a) Original Royal Naval College, Portsmouth closed, 1873 (27)(See also : Jul 8)
b) Queen Elizabeth, the Queen Mother, d. 2002. Queen Elizabeth, the Consort of George VI, born 4th August 1900 (HRH was 101 years old), was a frequent visitor to Greenwich. The first important occasion being the opening of the Memorial Hospital on Shooters' Hill, as the first public engagement of the Duke and Duchess of York (as King George VI and Queen Elizabeth, the Queen Mother then were). Another occasion, revealed by the Dedication Tablet in the ORNC Chapel, shows the Dedication being graced by the presence of Queen Elizabeth, the Queen Mother. (See: Jun 21)Mar 31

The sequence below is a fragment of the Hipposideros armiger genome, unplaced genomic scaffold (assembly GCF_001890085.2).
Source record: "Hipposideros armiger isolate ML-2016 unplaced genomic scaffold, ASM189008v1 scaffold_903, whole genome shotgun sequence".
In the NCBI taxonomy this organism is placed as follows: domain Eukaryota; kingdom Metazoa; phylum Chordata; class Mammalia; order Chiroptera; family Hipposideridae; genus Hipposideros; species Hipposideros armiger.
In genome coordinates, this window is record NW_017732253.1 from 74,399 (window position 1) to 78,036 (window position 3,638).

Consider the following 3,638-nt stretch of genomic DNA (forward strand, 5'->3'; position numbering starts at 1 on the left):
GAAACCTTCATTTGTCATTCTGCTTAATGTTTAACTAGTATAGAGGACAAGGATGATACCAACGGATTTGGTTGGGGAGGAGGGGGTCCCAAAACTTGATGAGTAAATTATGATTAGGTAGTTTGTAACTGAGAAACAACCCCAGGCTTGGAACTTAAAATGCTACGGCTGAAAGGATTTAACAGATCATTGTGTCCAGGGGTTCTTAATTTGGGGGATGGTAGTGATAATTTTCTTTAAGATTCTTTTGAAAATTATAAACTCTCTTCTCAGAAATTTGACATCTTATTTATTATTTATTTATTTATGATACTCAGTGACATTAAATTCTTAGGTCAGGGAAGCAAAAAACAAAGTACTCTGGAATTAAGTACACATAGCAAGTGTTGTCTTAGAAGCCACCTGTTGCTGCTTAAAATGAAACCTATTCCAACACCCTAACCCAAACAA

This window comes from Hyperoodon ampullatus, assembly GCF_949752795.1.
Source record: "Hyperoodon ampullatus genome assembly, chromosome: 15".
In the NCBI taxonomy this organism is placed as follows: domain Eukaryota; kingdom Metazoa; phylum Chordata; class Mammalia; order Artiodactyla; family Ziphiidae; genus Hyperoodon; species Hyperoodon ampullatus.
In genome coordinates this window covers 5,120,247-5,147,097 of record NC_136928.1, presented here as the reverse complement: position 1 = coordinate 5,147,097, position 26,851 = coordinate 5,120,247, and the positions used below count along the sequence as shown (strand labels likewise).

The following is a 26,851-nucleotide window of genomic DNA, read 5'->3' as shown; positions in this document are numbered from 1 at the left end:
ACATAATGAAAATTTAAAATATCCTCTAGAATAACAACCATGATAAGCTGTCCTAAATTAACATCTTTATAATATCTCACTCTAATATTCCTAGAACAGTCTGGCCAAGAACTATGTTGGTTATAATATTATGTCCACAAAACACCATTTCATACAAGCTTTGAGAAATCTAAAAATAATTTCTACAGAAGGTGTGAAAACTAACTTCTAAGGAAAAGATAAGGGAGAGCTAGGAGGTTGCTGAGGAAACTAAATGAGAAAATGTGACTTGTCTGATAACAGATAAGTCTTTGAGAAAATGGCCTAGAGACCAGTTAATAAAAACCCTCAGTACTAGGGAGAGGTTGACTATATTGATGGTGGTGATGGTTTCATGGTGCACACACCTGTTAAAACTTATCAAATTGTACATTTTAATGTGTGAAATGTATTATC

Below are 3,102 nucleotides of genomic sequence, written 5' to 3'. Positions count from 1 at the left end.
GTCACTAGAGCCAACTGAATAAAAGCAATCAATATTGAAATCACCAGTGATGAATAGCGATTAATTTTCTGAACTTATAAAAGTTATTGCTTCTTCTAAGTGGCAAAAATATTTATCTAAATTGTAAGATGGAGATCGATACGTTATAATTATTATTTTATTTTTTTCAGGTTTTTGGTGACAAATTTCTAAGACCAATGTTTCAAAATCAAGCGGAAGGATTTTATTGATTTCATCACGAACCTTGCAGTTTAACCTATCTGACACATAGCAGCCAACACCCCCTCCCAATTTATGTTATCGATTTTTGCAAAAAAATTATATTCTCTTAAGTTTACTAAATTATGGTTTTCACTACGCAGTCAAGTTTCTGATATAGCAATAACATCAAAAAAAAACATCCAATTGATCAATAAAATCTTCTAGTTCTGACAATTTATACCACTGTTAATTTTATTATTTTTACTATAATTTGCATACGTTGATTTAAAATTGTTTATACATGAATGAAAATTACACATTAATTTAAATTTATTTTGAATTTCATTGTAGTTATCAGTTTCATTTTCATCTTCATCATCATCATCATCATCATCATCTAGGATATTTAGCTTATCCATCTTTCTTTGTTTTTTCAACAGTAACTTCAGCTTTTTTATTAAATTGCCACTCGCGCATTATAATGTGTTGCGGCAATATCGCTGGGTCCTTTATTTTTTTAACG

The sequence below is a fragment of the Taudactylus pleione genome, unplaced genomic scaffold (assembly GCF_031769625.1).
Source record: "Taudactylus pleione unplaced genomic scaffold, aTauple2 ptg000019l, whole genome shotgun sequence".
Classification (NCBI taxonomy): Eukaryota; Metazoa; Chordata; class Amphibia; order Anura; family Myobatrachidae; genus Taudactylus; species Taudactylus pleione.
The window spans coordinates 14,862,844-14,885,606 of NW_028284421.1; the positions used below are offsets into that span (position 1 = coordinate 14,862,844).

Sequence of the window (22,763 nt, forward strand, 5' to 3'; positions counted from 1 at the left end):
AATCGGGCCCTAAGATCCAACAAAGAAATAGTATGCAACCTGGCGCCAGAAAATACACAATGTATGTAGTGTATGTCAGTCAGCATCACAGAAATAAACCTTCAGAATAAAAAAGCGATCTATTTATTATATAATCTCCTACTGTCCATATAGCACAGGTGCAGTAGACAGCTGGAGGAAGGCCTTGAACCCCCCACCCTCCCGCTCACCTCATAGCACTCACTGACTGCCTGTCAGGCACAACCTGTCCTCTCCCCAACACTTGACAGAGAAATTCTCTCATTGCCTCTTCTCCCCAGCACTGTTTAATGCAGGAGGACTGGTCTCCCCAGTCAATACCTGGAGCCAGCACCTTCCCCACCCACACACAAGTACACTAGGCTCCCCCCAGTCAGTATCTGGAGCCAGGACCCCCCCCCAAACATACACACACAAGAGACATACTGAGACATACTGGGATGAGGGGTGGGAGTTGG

a) News Shopper was launched, 1965. This newspaper, which has become indispensable in the presentation of local news, was launched as a freebie.
b) Greenwich District Hospital closed, 2001. Its staff and clientele were transferred to the Queen Elizabeth Hospital, the former military hospital, on Woolwich Common. The continuing closure of local hospitals, in the face of a burgeoning population, is a matter of concern.